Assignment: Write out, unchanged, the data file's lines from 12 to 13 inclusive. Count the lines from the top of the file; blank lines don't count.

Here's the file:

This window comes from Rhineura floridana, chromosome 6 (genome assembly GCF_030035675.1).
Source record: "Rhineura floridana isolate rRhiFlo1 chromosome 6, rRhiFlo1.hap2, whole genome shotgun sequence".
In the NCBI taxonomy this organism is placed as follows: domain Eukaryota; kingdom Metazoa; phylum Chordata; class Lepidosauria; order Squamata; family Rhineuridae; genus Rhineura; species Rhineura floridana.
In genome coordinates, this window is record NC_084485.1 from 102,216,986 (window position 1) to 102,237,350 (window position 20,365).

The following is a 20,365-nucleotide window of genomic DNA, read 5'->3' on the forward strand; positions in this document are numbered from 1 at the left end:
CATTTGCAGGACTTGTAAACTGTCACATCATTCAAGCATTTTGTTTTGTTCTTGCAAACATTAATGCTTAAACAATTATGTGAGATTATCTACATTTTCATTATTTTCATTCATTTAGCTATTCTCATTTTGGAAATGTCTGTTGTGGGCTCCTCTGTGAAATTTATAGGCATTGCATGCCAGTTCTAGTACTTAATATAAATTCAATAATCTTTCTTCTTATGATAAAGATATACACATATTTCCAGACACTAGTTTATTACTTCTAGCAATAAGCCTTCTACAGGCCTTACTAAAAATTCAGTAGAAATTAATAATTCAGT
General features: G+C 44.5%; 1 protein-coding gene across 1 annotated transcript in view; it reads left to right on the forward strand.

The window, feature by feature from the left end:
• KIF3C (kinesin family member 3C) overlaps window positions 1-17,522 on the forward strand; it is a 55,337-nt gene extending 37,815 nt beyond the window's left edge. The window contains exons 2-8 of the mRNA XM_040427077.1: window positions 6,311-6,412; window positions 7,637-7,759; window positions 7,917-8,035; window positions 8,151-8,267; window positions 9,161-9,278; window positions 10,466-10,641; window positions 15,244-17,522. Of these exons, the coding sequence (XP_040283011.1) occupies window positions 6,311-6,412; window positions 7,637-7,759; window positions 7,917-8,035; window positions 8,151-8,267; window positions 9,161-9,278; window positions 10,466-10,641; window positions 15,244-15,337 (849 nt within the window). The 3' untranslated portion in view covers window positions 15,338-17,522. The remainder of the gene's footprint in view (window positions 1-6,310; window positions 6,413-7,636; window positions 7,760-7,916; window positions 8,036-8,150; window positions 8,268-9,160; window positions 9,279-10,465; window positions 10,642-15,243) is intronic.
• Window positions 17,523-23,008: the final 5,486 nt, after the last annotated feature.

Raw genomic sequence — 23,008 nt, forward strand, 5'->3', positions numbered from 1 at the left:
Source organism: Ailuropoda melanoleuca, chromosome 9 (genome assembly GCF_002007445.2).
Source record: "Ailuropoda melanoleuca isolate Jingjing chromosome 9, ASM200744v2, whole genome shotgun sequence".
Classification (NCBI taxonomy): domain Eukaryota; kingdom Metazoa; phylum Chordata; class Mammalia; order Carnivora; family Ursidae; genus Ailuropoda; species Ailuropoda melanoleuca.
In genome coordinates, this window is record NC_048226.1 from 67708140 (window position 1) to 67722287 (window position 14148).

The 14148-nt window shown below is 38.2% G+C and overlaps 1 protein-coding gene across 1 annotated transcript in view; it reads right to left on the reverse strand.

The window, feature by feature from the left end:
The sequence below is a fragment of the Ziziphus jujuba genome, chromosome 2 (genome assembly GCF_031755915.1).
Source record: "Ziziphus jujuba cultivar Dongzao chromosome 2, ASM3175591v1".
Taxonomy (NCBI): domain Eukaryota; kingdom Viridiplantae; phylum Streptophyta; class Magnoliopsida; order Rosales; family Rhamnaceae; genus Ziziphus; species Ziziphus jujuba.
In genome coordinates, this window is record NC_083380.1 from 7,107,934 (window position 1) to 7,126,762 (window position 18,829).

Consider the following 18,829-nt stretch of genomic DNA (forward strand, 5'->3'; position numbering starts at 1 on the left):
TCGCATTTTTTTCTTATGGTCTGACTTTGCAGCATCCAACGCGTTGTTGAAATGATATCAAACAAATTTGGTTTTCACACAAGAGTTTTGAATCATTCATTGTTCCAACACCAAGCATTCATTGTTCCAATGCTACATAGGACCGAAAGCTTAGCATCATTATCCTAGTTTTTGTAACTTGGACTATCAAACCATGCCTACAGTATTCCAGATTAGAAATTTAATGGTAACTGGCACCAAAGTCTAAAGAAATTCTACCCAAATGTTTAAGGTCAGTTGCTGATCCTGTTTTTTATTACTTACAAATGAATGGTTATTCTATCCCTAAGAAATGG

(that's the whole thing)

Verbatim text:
Source organism: Ailuropoda melanoleuca, chromosome 9 (genome assembly GCF_002007445.2).
Source record: "Ailuropoda melanoleuca isolate Jingjing chromosome 9, ASM200744v2, whole genome shotgun sequence".